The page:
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This is the exercise 6.1.5 in Weibel's book.

Let $G$ be any group and $A$ be a trivial $G$-module. Show that $H^1(G;A)\cong\hom(G,A)\cong\hom(G/[G,G],A)$

In the book, $H^*(G;A)$ is defined to be the right derived functor of the fixed-point functor $(-)^G$, which is naturally isomorphic to $Ext_{\mathbb{Z}G}^*(\mathbb{Z},A)$.

I know there are many ways to calculate this cohomology. For example, one can use the bar resolution of $\mathbb{Z}$ or crossed homomorphism.

However, this exercise is posed right after the calculation of $H_1(G;A)\cong G/[G,G]$ for any trivial $G$-module $A$. Besides, the author hasn't introduced any explicit resolution for $\mathbb{Z}$ or crossed homomorphisms, or any other useful machinary. Therefore, I am wondering if there is some slick calculation taking advantages of the triviality of $A$ and the result of $H_1(G;A)$.

Thank you.

EDIT:

By "slick calculation", i really meant a calculation using just the knowledge introduced before this exercise in the book. I've already known there are many ways to calculate it. However, the author didn't introduce other machinery but stated this exercise anyway. Therefore, I guess I am supposed to be able to calculate it just using what I've learnt so far.

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  • $\begingroup$ Use the bar resolution. $\endgroup$ – Mariano Suárez-Álvarez Nov 5 '15 at 17:02
  • $\begingroup$ @MarianoSuárez-Alvarez I know this is definitely a way to do it. However, as I mentioned in my question, the author didn't introduce the bar resolution but stated this question anyway. So, I guess I am supposed to calculate it using previous knowledge. Otherwise, I've known there are many ways to do this. Thank you, anyway $\endgroup$ – YYF Nov 5 '15 at 17:06
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Consider the short exact sequence $0\to IG\to\mathbb ZG\to\mathbb Z\to0$, with $IG$ the augmentation ideal. Since $\mathbb ZG$ is projective, the long exact sequence for $Ext_{\mathbb ZG}(-,A)$ gives us an exact sequence $$0\to\hom_G(\mathbb Z,A)\to\hom_G(\mathbb ZG,A)\to\hom_G(IG,A)\to Ext^1_G(\mathbb Z,A)\to Ext^1_G(\mathbb Z G,A)=0$$ You can compute directly that the map $$\hom_G(\mathbb Z,A)\to\hom_G(\mathbb ZG,A)$$ is an isomorphism because $A$ is trivial, and it follows that $$\hom_G(IG,A)\to Ext^1_G(\mathbb Z,A)$$ is an isomorphism.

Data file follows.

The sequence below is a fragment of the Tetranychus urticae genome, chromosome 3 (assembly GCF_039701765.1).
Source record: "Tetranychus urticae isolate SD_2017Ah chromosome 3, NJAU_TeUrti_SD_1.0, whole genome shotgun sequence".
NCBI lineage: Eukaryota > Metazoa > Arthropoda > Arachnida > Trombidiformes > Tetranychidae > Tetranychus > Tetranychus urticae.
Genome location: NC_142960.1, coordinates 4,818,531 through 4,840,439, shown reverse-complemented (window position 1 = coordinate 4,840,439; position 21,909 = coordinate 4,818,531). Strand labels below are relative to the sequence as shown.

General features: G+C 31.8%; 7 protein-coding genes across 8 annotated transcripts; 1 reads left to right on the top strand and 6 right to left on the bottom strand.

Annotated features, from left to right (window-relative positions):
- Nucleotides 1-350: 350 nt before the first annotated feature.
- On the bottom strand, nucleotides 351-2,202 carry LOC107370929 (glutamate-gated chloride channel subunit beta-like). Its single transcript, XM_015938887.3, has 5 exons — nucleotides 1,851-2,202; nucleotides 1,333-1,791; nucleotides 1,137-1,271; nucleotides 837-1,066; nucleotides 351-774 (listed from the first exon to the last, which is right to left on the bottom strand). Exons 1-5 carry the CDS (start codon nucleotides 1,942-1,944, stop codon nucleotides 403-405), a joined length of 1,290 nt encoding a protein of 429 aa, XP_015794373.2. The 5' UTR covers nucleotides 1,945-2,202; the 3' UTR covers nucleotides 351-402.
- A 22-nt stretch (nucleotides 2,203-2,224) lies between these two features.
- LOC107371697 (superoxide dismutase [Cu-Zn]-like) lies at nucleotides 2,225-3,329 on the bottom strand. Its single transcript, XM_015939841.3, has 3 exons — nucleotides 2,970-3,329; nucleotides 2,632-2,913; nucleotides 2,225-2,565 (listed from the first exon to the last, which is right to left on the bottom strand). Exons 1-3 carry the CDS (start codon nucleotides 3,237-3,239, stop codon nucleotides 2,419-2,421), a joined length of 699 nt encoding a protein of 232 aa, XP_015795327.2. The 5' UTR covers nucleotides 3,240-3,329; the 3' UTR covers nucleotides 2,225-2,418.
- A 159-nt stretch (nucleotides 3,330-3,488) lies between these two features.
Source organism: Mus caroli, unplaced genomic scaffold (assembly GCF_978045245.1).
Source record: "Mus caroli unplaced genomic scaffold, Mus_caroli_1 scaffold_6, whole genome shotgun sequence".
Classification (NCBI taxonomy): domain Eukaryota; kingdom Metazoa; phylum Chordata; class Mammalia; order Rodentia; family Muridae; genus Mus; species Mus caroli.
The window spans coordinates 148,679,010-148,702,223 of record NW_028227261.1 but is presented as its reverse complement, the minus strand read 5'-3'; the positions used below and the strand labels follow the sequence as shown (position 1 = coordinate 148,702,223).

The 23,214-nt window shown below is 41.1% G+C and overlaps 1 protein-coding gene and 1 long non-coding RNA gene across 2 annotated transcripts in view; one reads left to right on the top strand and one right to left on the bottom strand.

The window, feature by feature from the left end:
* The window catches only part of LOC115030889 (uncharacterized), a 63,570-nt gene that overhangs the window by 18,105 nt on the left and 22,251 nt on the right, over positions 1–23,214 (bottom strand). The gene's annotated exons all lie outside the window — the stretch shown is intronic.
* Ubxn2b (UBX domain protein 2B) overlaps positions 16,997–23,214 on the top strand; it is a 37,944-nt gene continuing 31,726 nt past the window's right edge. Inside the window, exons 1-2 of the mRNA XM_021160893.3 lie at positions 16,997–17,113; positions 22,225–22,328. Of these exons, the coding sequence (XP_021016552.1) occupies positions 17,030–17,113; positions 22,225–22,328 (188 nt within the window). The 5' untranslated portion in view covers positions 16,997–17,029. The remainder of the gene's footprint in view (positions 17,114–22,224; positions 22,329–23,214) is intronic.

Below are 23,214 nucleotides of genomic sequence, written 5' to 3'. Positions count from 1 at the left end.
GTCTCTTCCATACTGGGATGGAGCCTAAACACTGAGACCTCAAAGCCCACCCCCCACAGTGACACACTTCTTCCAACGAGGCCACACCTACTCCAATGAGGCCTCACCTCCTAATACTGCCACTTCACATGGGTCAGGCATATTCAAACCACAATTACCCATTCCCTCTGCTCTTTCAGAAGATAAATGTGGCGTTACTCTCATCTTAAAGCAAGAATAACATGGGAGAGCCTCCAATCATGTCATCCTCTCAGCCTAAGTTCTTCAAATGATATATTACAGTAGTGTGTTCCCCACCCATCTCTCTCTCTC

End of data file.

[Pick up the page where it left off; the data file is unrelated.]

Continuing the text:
Now $IG$ is free over $\mathbb Z$ with basis $\{g-1:g\in G,g\neq1\}$. A $G$-homomorphism $\phi:IG\to A$ is thus uniquel determined by the values $a_g=\phi(g-1)$ for all $g\in G\setminus\{1\}$; set $a_1=0\in A$. $G$-linearlity implies that $$a_g = h\cdot a_g=h\cdot\phi(g-1)=\phi(h\cdot(g-1))=\phi((hg-1)-(h-1))=a_{hg}-a_h,$$ so that $a_{hg}=a_g+a_h$. This means that $\phi$ determines a group homomorphism $\bar\phi:g\in G\mapsto a_g\in A$.

  • Show that this induces a bijection $\hom_G(IG,A)\to\hom_{\mathrm{groups}}(G,A)$.
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  • $\begingroup$ Thank you so much. I tried this method, but failed somehow. Maybe, I just didn't keep my head straight. $\endgroup$ – YYF Nov 5 '15 at 17:35
  • $\begingroup$ Well, that is why when you ask a question you should tell us what you tried... $\endgroup$ – Mariano Suárez-Álvarez Nov 5 '15 at 17:35
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Since you asked for a slick calculation: $H^1(G, A) = H^1(X, A)$ for the space $X = K(G, 1)$ by abstract nonsense, and \begin{align*} H^1(X, A) = \operatorname{Hom}(H_1(X), A) = \operatorname{Hom}(\pi_1(X)^{\operatorname{ab}}, A) = \operatorname{Hom}(G/[G, G], A). \end{align*}

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  • $\begingroup$ This is slick only because it pushes all the details to the behind-the-scenes action involved in proving all the equalities and the connection between group cohomology and E-M spaces. $\endgroup$ – Mariano Suárez-Álvarez Nov 5 '15 at 17:15
  • $\begingroup$ That's easy, though: It just comes from the fact that group cohomology is independent of the particular choice of injective resolution (which is part of the definition of group cohomology), and $K(G, 1)$ has a particularly nice one. It's certainly much nicer than doing a direct computation. $\endgroup$ – anomaly Nov 5 '15 at 17:54
  • $\begingroup$ Well, the proof is in the pudding. I suggest you add the details (keeping in mind thata this is to answer a question which appears on page 3 of the chapter introducing group cohomology, of course) $\endgroup$ – Mariano Suárez-Álvarez Nov 5 '15 at 17:57
  • $\begingroup$ I don't have Weibel's book; how would you define group cohomology (in general, not just $H^1$ or $H^2$) without having some proof of the independence of choice of resolution? The OP mentioned constructing $H^*$ as a right-derived functor, and every treatment of derived functors I've seen includes a proof of that fact. $\endgroup$ – anomaly Nov 5 '15 at 18:04
  • $\begingroup$ He defines cohomology using Exts, $H^\bullet(G,-)=Ext_G^\bullet(\mathbb Z,-)$; independence of resolutions is not the problem. What is much less trivial in your approach is that you use the conneection with $K(G,1)$, its existence, the universal coefficient theorem, and the Hurewicz isomorphism. You replaced a half page computation with half a course in algebraic topology :-) $\endgroup$ – Mariano Suárez-Álvarez Nov 5 '15 at 18:06

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